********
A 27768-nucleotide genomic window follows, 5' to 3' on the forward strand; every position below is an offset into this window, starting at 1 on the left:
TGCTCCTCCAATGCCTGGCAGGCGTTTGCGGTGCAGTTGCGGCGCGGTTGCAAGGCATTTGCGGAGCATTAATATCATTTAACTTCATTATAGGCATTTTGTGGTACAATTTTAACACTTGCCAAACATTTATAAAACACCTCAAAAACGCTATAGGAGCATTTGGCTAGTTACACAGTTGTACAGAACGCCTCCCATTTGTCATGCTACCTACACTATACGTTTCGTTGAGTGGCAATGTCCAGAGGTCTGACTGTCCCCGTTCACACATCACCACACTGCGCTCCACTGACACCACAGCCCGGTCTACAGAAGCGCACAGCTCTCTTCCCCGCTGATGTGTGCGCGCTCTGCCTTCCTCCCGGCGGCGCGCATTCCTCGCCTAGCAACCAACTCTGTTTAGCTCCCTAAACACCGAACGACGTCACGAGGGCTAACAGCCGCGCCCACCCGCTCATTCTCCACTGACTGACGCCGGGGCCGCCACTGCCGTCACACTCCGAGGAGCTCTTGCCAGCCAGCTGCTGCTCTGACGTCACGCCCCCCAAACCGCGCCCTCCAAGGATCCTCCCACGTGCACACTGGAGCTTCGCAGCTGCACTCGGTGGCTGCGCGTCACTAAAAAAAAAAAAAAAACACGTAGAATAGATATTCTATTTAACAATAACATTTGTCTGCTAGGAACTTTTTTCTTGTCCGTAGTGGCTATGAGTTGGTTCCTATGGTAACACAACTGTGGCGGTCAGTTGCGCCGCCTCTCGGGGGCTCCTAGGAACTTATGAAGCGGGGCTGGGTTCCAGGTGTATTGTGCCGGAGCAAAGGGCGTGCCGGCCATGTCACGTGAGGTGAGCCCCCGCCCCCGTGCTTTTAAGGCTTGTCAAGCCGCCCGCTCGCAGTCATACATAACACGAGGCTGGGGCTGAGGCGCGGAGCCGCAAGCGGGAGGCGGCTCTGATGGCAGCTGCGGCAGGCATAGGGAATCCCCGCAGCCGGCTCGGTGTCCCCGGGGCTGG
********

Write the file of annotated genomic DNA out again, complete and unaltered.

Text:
A 27768-nucleotide genomic window follows, 5' to 3' on the forward strand; every position below is an offset into this window, starting at 1 on the left:
TGCTCCTCCAATGCCTGGCAGGCGTTTGCGGTGCAGTTGCGGCGCGGTTGCAAGGCATTTGCGGAGCATTAATATCATTTAACTTCATTATAGGCATTTTGTGGTACAATTTTAACACTTGCCAAACATTTATAAAACACCTCAAAAACGCTATAGGAGCATTTGGCTAGTTACACAGTTGTACAGAACGCCTCCCATTTGTCATGCTACCTACACTATACGTTTCGTTGAGTGGCAATGTCCAGAGGTCTGACTGTCCCCGTTCACACATCACCACACTGCGCTCCACTGACACCACAGCCCGGTCTACAGAAGCGCACAGCTCTCTTCCCCGCTGATGTGTGCGCGCTCTGCCTTCCTCCCGGCGGCGCGCATTCCTCGCCTAGCAACCAACTCTGTTTAGCTCCCTAAACACCGAACGACGTCACGAGGGCTAACAGCCGCGCCCACCCGCTCATTCTCCACTGACTGACGCCGGGGCCGCCACTGCCGTCACACTCCGAGGAGCTCTTGCCAGCCAGCTGCTGCTCTGACGTCACGCCCCCCAAACCGCGCCCTCCAAGGATCCTCCCACGTGCACACTGGAGCTTCGCAGCTGCACTCGGTGGCTGCGCGTCACTAAAAAAAAAAAAAAAACACGTAGAATAGATATTCTATTTAACAATAACATTTGTCTGCTAGGAACTTTTTTCTTGTCCGTAGTGGCTATGAGTTGGTTCCTATGGTAACACAACTGTGGCGGTCAGTTGCGCCGCCTCTCGGGGGCTCCTAGGAACTTATGAAGCGGGGCTGGGTTCCAGGTGTATTGTGCCGGAGCAAAGGGCGTGCCGGCCATGTCACGTGAGGTGAGCCCCCGCCCCCGTGCTTTTAAGGCTTGTCAAGCCGCCCGCTCGCAGTCATACATAACACGAGGCTGGGGCTGAGGCGCGGAGCCGCAAGCGGGAGGCGGCTCTGATGGCAGCTGCGGCAGGCATAGGGAATCCCCGCAGCCGGCTCGGTGTCCCCGGGGCTGG